Much has been written of Stanwyck and her aggressive, tough-as-nails image. Most striking, perhaps, is Molly Haskell’s observation:

Just as Lillian Gish is an adaptation of the Victorian virgin to American soil, Stanwyck is a “corruption” of the European femme fatale. She is allied not with the dark forces of nature, but with the green forces of the capitalist economy.2

It may be relevant than Stanwyck – atypically for a Hollywood star, then or now – was a fervent right-wing Republican. Her explicitly ‘capitalist’ persona was never more clear-cut than in Martha Ivers. At one point, she justifies murdering her aunt – and letting an innocent man go to the gallows for her crime – by boasting of how she built her small factory into a multimillion-dollar business empire. “What were their lives compared to mine?” she snarls. It is a line of reasoning of which Donald Trump in 2016 might well be proud.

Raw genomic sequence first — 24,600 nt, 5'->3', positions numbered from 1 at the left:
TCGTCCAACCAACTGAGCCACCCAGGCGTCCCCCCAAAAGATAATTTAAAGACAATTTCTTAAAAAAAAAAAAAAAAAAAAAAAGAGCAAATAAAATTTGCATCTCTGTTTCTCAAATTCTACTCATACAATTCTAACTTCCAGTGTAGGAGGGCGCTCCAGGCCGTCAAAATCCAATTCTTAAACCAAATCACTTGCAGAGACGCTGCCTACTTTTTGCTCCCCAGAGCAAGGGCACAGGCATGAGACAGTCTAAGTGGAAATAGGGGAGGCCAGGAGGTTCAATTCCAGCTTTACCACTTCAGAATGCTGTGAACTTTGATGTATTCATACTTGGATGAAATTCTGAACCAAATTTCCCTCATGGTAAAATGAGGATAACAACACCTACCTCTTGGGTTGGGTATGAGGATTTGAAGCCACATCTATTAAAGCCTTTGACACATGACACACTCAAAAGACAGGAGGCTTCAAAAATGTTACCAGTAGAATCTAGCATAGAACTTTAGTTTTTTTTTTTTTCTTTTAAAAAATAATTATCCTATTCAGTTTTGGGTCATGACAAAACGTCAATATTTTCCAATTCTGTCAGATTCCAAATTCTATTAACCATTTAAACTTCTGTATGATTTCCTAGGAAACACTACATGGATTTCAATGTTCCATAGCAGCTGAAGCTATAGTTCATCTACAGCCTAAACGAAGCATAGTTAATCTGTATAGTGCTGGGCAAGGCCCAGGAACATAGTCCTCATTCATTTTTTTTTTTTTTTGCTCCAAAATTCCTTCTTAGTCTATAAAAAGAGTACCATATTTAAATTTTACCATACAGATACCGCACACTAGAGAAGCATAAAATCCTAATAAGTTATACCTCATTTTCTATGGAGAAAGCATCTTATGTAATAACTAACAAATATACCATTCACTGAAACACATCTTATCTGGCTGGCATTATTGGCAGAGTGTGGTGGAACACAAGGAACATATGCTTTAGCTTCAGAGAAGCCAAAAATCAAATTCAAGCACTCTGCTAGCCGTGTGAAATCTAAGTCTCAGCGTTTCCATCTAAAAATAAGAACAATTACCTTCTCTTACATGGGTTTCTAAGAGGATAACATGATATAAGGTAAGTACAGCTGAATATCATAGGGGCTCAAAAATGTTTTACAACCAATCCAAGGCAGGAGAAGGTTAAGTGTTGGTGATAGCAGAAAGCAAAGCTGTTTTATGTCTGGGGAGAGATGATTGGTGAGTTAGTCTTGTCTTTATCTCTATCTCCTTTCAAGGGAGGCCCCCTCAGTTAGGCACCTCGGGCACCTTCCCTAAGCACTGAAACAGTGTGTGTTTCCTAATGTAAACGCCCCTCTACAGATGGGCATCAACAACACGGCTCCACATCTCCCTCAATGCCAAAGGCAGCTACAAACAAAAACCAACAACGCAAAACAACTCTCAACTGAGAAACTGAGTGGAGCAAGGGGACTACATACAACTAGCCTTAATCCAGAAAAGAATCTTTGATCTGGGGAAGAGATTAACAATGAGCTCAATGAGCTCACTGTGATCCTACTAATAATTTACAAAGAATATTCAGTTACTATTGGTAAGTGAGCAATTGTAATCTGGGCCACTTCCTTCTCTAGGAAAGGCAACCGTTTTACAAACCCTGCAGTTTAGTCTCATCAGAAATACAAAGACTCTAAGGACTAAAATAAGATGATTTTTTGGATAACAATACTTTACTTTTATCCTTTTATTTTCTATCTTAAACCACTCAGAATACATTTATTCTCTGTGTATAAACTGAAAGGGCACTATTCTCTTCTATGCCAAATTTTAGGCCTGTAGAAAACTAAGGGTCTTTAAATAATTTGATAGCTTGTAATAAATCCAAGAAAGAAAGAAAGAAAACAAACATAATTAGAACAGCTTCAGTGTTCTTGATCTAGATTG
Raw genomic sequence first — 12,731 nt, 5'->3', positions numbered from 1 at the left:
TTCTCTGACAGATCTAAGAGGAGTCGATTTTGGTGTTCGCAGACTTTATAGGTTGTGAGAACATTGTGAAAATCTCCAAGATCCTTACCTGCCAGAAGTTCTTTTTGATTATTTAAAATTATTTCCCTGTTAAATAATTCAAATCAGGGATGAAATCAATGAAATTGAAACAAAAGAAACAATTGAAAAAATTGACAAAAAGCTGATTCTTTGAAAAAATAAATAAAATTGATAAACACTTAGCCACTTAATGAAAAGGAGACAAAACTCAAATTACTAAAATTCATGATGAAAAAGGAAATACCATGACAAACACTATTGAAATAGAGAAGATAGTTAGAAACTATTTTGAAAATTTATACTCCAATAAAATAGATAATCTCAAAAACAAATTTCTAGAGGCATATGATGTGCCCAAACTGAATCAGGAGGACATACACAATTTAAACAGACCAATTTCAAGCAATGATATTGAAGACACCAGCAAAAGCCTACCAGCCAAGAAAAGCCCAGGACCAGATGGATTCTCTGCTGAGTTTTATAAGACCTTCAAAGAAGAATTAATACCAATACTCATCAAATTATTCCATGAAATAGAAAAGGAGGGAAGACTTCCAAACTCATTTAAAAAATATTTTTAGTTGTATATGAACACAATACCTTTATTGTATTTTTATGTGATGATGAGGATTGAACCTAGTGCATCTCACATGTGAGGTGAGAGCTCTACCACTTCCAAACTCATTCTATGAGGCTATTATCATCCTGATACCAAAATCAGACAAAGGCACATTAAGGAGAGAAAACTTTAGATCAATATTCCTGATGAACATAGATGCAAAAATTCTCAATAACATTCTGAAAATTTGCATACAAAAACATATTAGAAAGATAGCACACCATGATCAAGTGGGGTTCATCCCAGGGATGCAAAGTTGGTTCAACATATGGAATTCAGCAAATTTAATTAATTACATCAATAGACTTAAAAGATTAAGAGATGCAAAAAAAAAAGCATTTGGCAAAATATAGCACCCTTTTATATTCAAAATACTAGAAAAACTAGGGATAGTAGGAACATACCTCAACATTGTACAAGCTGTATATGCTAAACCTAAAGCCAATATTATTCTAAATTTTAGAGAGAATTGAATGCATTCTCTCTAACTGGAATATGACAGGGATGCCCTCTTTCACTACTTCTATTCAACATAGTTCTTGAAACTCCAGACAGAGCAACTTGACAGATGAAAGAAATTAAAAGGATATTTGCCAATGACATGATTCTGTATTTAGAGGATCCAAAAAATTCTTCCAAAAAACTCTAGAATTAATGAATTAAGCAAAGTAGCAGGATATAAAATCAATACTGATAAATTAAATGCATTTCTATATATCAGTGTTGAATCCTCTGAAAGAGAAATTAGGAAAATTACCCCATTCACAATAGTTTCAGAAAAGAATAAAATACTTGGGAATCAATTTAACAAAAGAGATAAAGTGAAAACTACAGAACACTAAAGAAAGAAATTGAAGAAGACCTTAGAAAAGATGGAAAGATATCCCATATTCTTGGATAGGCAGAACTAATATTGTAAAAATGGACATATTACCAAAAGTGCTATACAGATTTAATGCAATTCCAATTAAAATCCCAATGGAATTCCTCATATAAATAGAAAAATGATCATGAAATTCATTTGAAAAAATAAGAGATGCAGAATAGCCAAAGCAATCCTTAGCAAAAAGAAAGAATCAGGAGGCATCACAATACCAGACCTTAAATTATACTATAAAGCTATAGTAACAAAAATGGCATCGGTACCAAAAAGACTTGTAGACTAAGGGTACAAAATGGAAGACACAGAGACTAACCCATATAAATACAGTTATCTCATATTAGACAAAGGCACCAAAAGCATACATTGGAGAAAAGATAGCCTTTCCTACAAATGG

Her one discernible weakness lies in her wretchedly awful marriage to Walter (Kirk Douglas) – the wimpy bespectacled youth whose father blackmailed her into marrying him. He has grown into a depressed and sexually inadequate alcoholic, who rages in impotent fury at her affairs with other men. One day her childhood playmate Sam Masterson (Van Heflin) comes cruising back into town and his car hits a fence post. He takes it to a garage, where a crap game is in progress. “Open game?” he asks. “Nope!” the mechanic says. Nothing is ‘open’ in Iverstown unless Martha says it is. But Sam promptly starts to challenge the status quo, befriending a pretty ex-jailbird Toni (Lizabeth Scott) and inviting her to drive with him out west. “I’ve never been out west before,” she says. “What’s it like?” Sam lifts both hands wide apart in the air and answers: “Big!” She steals a sly look at his crotch and smiles.